Bride of Christ Tabernacle

Chronological Bible Notes to Consider

NOTE: You will find this entire reading plan, day-by-day, in our Calendar.

Unbeknownst to most people, the Bible is not assembled in a chronological order. This is especially true of the Old Testament. Those 39 books are arranged in our bibles in this fashion:



LAW - first 5 books

12 BOOKS OF HISTORY (Joshua to Esther)

5 BOOKS OF POETRY (Job, Psalms, Proverbs, Eccl, Song of Solomon)


PROPHETS - major prophets (Isaiah Jeremiah, Lamentations, Ezekiel, Daniel,12 minor prophets )

And the New Testament isn't exactly in perfect chronological order, as it is arranged: 


HISTORY OF JESUS CHRIST (The Four Gospels): Matthew, Mark, Luke, John 


EPISTLES: Paul's to churches, Paul's to individuals, Hebrews, Minor Epistles (James, Peter, John, Jude)

PROPHECY: Revelation

You will soon notice if you read your bible on your own that in the Old Testament, Moses wrote Psalm 90, which is attributed to him and supposed to have been written toward the end of the Israelites journey before crossing over the Jordan River - yet it is not found in it's entirety in Deuteronomy, but is in Psalm 90.

And you may find yourself a bit confused as you read Kings and Chronicles, thinking, "man, I could have sworn I read that before somewhere!" And you probably did as there is great overlap in those books!

Finally, in your own reading you will learn about the 70 years of the Jewish nation being in captivity under several succeeding kingdoms in Persia, beginning with the Assyrians and ending with the Medo-Persians. However, the description of such in 2-Kings and 2-Chronicles can be a bit confusing - especially when they are described much later in Jeremiah, Daniel, Isaiah, and Ezekiel, among other Prophets!

Well, that's all because of the way the Jewish Scholars preferred the ordering of this sacred text. And that does make sense to have such a prioritization of Holy Scripture. And later Greek and other Theologians altered the order to the point of what we have today.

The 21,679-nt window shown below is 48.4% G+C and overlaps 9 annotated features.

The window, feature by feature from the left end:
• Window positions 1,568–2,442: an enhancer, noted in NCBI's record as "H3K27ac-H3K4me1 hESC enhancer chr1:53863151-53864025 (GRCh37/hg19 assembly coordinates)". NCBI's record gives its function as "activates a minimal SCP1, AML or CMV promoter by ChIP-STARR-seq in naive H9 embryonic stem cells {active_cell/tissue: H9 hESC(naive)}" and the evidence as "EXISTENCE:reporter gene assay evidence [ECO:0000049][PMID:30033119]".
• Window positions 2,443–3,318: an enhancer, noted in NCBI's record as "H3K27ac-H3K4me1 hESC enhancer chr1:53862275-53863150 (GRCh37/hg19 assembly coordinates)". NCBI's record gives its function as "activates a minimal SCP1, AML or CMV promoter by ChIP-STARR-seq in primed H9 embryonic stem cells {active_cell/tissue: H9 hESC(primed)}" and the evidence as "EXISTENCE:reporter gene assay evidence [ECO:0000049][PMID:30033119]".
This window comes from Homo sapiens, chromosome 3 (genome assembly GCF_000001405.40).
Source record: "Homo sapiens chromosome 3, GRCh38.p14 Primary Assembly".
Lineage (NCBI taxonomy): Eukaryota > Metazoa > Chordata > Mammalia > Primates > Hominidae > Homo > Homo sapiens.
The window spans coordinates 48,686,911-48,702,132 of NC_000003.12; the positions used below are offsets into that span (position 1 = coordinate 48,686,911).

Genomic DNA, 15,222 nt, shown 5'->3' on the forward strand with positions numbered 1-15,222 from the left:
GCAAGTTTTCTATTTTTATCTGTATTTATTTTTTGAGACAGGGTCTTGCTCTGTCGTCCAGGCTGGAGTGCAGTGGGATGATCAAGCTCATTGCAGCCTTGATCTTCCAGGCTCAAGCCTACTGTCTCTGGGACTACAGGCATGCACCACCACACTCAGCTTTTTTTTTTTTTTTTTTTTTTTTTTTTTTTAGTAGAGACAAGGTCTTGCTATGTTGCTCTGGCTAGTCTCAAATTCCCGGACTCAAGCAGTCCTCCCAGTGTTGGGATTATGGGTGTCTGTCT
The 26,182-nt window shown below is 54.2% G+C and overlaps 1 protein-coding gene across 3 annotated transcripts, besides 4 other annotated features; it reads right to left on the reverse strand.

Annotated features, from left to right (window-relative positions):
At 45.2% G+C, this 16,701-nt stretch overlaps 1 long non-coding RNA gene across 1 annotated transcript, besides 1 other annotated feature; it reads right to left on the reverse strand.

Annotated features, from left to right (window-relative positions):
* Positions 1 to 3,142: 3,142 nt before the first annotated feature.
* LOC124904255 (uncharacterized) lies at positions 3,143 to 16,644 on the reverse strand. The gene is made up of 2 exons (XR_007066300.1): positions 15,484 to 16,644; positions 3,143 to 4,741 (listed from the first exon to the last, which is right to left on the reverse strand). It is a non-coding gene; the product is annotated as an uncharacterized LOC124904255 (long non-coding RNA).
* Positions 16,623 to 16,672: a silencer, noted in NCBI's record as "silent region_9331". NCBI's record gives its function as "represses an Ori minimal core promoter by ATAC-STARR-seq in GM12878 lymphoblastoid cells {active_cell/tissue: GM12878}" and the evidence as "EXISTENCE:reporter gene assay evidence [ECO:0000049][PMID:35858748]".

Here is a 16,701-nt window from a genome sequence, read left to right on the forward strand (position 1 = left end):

But for folks like me, I like to see it in a pure Chronological format, as well as broken down into chunks the average person can digest in about 20 minutes per day. And that is the way we approached the layout. knowing the amount of words in the entire AKJV Bible (roughly 783,000), and how fast the average person reads (between 100 and 200 words per minute), we took the base level of 100 WPM and divided that into the total number of words and then divided that result into 365 days per year, and we came up with an average of 2000 words per day (the actual result is 21.45 minutes per day on the average)!

You will also notice that we placed the book of Job in a strange place. We have it following right after Genesis chapter 10. That is because most Bible Scholars place this book around that time, and that is the time-frame estimated for the Tower of Babel. That is a good place to insert the book of Job as the 11th chapter of Genesis begins to setup the lineage of Abram (Abraham).

We encourage you to do as described in Psalm 1:2, "But his delight is in the law of the Lord; and in his law doth he meditate day and night."

But more so, you should get up early and read these passages and meditate on them before you go to work or school (but be sure to set an extra alarm in case you fall back to sleep!). Also, try to read them on your lunch break, and finally at night, gather your family and read them aloud and discuss these Holy Words with them.

As a final piece of advice, you will notice we set this format up with a non-leap year in mind. We understand that even the upcoming year is a leap-year, but we chose to ignore that in order to have a format for any year. When there is a leap year, then on the 29th day of February, you may choose to "rest", or perhaps reflect on what you have already read, or even get a head-start on the next day's set of Scriptures.

We hope you enjoy this format and that it allows the Word of God to be much more meaningful to you and that your life is much more blessed by HIS WORDS!